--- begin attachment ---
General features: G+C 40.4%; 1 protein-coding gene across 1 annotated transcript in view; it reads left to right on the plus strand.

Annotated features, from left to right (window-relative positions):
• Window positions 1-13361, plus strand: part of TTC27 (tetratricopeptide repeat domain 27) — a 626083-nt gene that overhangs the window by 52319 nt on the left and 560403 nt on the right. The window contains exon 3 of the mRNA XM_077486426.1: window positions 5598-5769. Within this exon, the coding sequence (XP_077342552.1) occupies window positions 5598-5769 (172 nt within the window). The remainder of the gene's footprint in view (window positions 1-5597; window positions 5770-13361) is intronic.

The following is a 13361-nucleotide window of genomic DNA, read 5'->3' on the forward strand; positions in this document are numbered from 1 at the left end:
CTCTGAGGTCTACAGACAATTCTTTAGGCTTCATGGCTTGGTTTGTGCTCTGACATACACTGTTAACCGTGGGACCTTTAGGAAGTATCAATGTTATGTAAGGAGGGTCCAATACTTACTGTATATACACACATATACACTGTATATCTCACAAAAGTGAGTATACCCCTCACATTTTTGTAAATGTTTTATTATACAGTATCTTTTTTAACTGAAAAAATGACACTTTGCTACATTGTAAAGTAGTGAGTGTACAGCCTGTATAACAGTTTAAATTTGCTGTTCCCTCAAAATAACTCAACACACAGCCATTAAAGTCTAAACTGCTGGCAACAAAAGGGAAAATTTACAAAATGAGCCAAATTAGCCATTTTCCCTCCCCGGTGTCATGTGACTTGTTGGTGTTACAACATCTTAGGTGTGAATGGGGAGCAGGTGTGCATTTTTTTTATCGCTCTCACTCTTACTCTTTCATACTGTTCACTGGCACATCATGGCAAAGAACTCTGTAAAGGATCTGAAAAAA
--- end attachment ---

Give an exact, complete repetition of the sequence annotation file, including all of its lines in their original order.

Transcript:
General features: G+C 40.4%; 1 protein-coding gene across 1 annotated transcript in view; it reads left to right on the plus strand.

Annotated features, from left to right (window-relative positions):
• Window positions 1-13361, plus strand: part of TTC27 (tetratricopeptide repeat domain 27) — a 626083-nt gene that overhangs the window by 52319 nt on the left and 560403 nt on the right. The window contains exon 3 of the mRNA XM_077486426.1: window positions 5598-5769. Within this exon, the coding sequence (XP_077342552.1) occupies window positions 5598-5769 (172 nt within the window). The remainder of the gene's footprint in view (window positions 1-5597; window positions 5770-13361) is intronic.

The following is a 13361-nucleotide window of genomic DNA, read 5'->3' on the forward strand; positions in this document are numbered from 1 at the left end:
CTCTGAGGTCTACAGACAATTCTTTAGGCTTCATGGCTTGGTTTGTGCTCTGACATACACTGTTAACCGTGGGACCTTTAGGAAGTATCAATGTTATGTAAGGAGGGTCCAATACTTACTGTATATACACACATATACACTGTATATCTCACAAAAGTGAGTATACCCCTCACATTTTTGTAAATGTTTTATTATACAGTATCTTTTTTAACTGAAAAAATGACACTTTGCTACATTGTAAAGTAGTGAGTGTACAGCCTGTATAACAGTTTAAATTTGCTGTTCCCTCAAAATAACTCAACACACAGCCATTAAAGTCTAAACTGCTGGCAACAAAAGGGAAAATTTACAAAATGAGCCAAATTAGCCATTTTCCCTCCCCGGTGTCATGTGACTTGTTGGTGTTACAACATCTTAGGTGTGAATGGGGAGCAGGTGTGCATTTTTTTTATCGCTCTCACTCTTACTCTTTCATACTGTTCACTGGCACATCATGGCAAAGAACTCTGTAAAGGATCTGAAAAAA